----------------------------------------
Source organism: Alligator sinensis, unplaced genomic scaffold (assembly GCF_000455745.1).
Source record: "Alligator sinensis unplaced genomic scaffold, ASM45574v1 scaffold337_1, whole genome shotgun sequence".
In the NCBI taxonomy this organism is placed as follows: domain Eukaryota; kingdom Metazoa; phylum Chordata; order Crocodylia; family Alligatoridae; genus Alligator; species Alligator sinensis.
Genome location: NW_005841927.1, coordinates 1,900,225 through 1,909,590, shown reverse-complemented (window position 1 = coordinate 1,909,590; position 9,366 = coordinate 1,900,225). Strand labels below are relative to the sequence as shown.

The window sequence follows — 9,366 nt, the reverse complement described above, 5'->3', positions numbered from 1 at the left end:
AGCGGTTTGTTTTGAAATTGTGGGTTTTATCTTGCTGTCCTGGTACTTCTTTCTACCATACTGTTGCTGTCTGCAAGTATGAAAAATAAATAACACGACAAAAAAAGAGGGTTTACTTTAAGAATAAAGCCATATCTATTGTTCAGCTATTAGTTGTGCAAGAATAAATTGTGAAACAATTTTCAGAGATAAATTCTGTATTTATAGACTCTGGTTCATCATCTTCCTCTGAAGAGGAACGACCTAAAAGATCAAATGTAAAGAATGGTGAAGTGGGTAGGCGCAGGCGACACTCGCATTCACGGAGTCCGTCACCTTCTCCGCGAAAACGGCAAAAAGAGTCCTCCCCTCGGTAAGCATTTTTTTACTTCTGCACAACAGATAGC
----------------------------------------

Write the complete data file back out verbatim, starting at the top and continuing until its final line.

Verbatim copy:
Source organism: Alligator sinensis, unplaced genomic scaffold (assembly GCF_000455745.1).
Source record: "Alligator sinensis unplaced genomic scaffold, ASM45574v1 scaffold337_1, whole genome shotgun sequence".
In the NCBI taxonomy this organism is placed as follows: domain Eukaryota; kingdom Metazoa; phylum Chordata; order Crocodylia; family Alligatoridae; genus Alligator; species Alligator sinensis.
Genome location: NW_005841927.1, coordinates 1,900,225 through 1,909,590, shown reverse-complemented (window position 1 = coordinate 1,909,590; position 9,366 = coordinate 1,900,225). Strand labels below are relative to the sequence as shown.

The window sequence follows — 9,366 nt, the reverse complement described above, 5'->3', positions numbered from 1 at the left end:
AGCGGTTTGTTTTGAAATTGTGGGTTTTATCTTGCTGTCCTGGTACTTCTTTCTACCATACTGTTGCTGTCTGCAAGTATGAAAAATAAATAACACGACAAAAAAAGAGGGTTTACTTTAAGAATAAAGCCATATCTATTGTTCAGCTATTAGTTGTGCAAGAATAAATTGTGAAACAATTTTCAGAGATAAATTCTGTATTTATAGACTCTGGTTCATCATCTTCCTCTGAAGAGGAACGACCTAAAAGATCAAATGTAAAGAATGGTGAAGTGGGTAGGCGCAGGCGACACTCGCATTCACGGAGTCCGTCACCTTCTCCGCGAAAACGGCAAAAAGAGTCCTCCCCTCGGTAAGCATTTTTTTACTTCTGCACAACAGATAGC